The steel band is a really nice feature on the grill. It is also integral to being able to adjust the grill to three different heights, as the bowl is then the same width over a greater range, allowing a 14cm height differential. This gives you more control when cooking and also allows you to drop the grill right above the coals when searing. As for losing heat through the band, well I can find no evidence of that.

    The grill is a real design thoroughbred. It seems very efficient on charcoal consumption and in fact you need to be very careful not to light too much coal if you want to keep temperatures low. On the contrary, it is very easy to get the cooking temp up above 250c. The cast iron grid itself I really like. It is hinged so you can easily place wood on the coals for smoking, or add more coals. The hinge itself is more of a hooked over part of the grill, which means you can easily remove the sides for cleaning and you don’t get grease stuck around the hinges. I really like the look of it with the Napoleon flames in the middle and the wave pattern. Like other parts of the design it is not just for looks, the wave design helps keep smaller things top side of the grill.

    Napoleon is a Canadian company that began life as a steel fabrication business in 1976. My review mentions “design” and “easy” a few times, so it comes as no surprise to me that Napoleon has lead the way with new and innovative patented technology across its ranges. The jury is out on whether the steel diffuser plate adds anything or not, I would lose that and include charcoal baskets which currently do not come as standard.

      Char-Broil Kamander – Review by ArtustBBQ

      Kamado style barbecues are having a bit of a boom in the UK at the moment. In a market that has always been a choice between green or red (Big Green Egg or Kamado Joe), there now seems to be a new option wherever you look. Even the supermarkets are getting in on the action this year selling unbranded and unknown brand kamado style grills at seemingly very competitive prices. There must be over 15 different brands and models available now in the UK market, most of which seem to be coming from imported brands with no presence behind them. So whilst paying sometimes less than a quarter of the cost of the main two players for what looks like a similar grill may seem like a good deal, is it really? One thing we have learnt over the years about ceramic is that it is delicate, and heavy. Very very heavy. So you pretty much need to pick a spot for your ceramic grill and not consider moving it for a while, and of you do decide on a change of spot then proceed with caution as knocking that grill over is not an option.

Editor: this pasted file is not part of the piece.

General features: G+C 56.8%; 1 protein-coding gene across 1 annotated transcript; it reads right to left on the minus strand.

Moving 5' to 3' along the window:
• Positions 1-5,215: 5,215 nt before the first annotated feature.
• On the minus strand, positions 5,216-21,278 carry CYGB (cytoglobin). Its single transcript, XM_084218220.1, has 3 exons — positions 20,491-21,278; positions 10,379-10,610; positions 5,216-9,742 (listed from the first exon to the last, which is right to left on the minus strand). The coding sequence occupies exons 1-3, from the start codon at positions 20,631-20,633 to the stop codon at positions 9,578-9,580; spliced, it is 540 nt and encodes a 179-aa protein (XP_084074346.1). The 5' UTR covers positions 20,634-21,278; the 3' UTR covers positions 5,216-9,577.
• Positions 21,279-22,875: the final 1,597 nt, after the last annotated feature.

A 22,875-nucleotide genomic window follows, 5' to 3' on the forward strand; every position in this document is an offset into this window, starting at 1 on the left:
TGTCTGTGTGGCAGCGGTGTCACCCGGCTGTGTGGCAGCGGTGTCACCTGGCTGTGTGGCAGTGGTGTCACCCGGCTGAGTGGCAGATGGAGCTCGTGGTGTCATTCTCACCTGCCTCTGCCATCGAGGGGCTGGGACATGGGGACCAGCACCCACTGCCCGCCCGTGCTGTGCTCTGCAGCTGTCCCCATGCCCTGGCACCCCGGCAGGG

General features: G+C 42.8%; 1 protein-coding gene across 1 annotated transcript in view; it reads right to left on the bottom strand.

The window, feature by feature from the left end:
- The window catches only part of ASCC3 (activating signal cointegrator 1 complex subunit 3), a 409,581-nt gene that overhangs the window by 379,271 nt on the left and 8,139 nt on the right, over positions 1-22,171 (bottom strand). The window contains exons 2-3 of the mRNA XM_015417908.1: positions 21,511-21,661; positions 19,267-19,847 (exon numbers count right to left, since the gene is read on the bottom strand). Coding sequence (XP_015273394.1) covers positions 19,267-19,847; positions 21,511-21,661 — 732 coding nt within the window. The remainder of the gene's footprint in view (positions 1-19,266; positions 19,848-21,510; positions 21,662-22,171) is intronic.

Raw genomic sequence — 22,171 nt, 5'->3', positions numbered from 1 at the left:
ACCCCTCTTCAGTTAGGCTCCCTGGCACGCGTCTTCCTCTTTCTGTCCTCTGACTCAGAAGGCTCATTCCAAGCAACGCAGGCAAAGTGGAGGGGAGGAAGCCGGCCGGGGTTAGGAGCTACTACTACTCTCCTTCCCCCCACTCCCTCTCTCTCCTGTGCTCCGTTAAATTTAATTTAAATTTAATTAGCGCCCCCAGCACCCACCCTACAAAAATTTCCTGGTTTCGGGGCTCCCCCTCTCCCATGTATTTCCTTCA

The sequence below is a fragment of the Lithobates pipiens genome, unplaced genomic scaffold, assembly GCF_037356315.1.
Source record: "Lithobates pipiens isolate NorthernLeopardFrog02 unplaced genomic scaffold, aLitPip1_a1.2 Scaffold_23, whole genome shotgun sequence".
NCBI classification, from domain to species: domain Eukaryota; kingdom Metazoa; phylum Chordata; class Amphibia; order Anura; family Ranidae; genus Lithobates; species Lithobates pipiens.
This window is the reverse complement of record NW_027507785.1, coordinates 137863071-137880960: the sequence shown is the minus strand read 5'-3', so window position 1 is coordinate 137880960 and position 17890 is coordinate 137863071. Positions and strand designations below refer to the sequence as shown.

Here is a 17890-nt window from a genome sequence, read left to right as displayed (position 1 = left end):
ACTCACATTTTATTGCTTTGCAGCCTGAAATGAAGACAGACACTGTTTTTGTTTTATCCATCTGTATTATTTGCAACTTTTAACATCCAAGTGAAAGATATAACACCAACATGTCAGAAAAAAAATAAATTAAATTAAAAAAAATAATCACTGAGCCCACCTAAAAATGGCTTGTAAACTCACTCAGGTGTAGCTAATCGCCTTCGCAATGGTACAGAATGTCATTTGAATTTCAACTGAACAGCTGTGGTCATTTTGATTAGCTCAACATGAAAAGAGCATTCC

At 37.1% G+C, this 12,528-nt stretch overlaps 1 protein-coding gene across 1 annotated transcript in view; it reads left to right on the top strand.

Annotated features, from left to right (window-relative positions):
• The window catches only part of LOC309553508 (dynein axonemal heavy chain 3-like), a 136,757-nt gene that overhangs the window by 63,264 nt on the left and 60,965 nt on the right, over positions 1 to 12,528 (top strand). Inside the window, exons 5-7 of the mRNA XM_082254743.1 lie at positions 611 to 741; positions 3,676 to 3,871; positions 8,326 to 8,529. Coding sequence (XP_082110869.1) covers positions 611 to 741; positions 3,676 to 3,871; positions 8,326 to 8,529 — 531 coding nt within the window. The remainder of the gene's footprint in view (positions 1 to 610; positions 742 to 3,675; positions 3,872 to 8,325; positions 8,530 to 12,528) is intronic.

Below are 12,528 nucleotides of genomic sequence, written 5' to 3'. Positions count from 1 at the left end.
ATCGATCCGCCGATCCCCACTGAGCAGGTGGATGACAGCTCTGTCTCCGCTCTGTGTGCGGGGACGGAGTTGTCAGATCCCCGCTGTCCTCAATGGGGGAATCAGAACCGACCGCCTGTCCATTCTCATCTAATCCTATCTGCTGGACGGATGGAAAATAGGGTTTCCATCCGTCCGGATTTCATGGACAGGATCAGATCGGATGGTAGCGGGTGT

But what are your other options? Well, in the last few years an alternative to ceraminc kamado’s has also stepped forward in the form of the double walled steel versions with insulation in-between. So is this a good alternative? We were very kindly sent the Charbroil Kamander to test out and see if it stands up to the test.

      It’s always a good day when a new grill arrives and when this bright yellow Charbroil box arrived on a pallet it was smiles all round. There were two of us unpacking and building the Kamander and it took us around 45 minutes to put together and was pretty straightforward as we actually followed the instructions for once. I know the usual process is bin the instructions and see what happens and keep them for fire starters later, but we wanted to do this by the book. There is still a little weight to the unit so definitely worth having that second pair of hands available. The pay off was the first feast off the grill for helping out which was deemed to be more than a fair trade.